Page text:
Macromedia Flash Player 4: First player with a full scripting implementation (called Actions). The scripting was a flash based syntax and contained support for loops, conditionals, variables and other basic language constructs.
Macromedia Flash Player 6: Added an event handling model, accessibility controls and support for switch. The first version with support for the AMF and RTMP protocols which allowed for on demand audio/video streaming.
Macromedia Flash Player 8: Further extended ActionScript 1 and 2 by adding new class libraries with APIs for controlling bitmap data at run-time, file uploads and live filters for blur and dropshadow.
Main article: ActionScript 3
Adobe Flash Player 9 (initially called 8.5): Added ActionScript 3.0 with the advent of a new virtual machine, called ActionScript Virtual Machine 2 (AVM2), which coexists with the previous AVM1 needed to support legacy content. Performance increases were a major objective for this release of the player including a new JIT compiler. Support for binary sockets, E4X XML parsing, full-screen mode and Regular Expressions were added. This is the first release of the player to be titled Adobe Flash Player.
Adobe Flash Player 10 (code named "Astro"): Added basic 3D manipulation, such as rotating on the X, Y, and Z axis, a 3D drawing API, and texture mapping. Ability to create custom filters using Adobe Pixel Bender. Several visual processing tasks are now offloaded to the GPU which gives a noticeable decrease to rendering time for each frame, resulting in higher frame rates, especially with H.264 video. There is a new sound API which allows for custom creation of audio in flash, something that has never been possible before. Furthermore, Flash Player 10 supports Peer to Peer (P2P) communication with Real Time Media Flow Protocol (RTMFP).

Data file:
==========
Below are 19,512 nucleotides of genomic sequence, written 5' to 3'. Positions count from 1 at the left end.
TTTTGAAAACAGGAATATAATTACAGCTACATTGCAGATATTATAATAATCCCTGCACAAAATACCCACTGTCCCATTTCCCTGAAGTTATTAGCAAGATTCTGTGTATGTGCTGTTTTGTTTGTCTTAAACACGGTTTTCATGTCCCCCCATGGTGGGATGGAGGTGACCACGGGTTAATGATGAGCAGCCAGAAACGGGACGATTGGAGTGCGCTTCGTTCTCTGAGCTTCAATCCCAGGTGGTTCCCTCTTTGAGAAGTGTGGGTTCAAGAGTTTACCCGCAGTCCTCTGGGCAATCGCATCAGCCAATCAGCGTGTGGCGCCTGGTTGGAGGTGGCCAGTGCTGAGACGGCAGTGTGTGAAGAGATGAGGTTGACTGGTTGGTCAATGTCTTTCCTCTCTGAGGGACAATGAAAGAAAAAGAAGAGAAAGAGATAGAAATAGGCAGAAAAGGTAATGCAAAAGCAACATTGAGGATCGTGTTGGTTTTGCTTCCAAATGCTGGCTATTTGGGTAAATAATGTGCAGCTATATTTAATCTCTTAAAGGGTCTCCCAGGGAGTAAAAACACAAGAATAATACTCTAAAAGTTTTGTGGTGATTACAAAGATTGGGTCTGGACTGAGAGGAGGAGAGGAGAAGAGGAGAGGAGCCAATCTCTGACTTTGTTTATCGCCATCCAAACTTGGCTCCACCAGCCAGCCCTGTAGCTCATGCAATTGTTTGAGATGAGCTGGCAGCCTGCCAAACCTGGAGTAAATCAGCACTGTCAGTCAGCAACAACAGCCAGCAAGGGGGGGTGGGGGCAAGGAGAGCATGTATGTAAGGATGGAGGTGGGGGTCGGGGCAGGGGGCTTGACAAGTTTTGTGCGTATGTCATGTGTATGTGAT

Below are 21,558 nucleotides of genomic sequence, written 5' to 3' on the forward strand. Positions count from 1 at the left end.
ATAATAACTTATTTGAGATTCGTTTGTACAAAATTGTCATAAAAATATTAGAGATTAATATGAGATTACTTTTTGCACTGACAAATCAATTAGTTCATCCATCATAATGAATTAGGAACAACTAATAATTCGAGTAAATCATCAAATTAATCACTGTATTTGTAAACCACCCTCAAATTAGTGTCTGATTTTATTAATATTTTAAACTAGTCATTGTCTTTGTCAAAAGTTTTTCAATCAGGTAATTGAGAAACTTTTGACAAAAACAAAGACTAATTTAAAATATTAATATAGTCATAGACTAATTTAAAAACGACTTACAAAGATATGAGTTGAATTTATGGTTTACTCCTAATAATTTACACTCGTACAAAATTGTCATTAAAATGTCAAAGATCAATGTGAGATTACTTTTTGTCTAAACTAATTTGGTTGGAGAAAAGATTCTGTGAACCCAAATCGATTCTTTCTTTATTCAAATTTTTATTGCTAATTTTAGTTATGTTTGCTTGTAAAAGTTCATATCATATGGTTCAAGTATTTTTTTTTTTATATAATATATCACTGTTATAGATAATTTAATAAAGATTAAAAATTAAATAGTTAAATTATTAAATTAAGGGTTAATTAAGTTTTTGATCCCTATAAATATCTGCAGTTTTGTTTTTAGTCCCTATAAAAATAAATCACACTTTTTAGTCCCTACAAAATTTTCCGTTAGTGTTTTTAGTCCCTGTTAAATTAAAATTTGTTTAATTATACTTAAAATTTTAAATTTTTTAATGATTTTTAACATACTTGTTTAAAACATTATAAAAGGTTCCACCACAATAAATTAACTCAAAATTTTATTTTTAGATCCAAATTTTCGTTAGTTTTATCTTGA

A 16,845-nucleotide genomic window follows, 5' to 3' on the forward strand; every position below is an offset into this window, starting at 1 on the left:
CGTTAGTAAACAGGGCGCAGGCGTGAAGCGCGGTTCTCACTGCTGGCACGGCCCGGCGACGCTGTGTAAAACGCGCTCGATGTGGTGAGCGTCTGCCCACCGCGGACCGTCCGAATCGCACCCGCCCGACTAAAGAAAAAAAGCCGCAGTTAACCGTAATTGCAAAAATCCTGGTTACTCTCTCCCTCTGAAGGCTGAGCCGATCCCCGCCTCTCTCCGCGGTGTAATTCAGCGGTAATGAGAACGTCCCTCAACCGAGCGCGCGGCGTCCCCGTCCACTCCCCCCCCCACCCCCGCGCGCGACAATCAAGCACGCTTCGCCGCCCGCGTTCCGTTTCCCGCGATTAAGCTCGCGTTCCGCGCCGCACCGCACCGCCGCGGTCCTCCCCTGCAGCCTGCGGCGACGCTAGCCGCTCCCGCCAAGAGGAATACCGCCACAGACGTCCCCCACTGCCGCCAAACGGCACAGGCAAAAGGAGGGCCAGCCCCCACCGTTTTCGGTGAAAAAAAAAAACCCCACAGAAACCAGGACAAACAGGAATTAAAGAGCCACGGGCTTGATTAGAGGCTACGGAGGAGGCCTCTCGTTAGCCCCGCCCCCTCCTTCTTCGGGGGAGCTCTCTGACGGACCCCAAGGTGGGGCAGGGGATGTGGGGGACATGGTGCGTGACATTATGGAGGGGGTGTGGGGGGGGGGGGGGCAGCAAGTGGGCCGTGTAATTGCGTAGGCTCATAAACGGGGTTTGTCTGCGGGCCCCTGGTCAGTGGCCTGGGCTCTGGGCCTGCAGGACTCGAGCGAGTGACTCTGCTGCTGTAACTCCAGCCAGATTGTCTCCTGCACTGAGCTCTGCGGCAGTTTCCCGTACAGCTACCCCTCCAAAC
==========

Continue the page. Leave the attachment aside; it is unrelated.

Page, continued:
Adobe Flash Player 11: The major addition in this version are advanced (graphic card accelerated) 3D capabilities for Windows Desktop, Mac Desktop, iOS, Android, and other major platforms. Significant compatibility improvements have been added for the iOS platform, and other non-desktop platforms. Other features include H.264 encoding for cameras, Native JSON support, Cubic Bézier Curves, a secure random number generator, LZMA compression for swf files, workers to offload some code execution to other processor threads, graphics card accelerated camera feed rendering, memory intrinsics and performance analysis, and the ActionScript Compiler 2.0, as well as some other minor additions.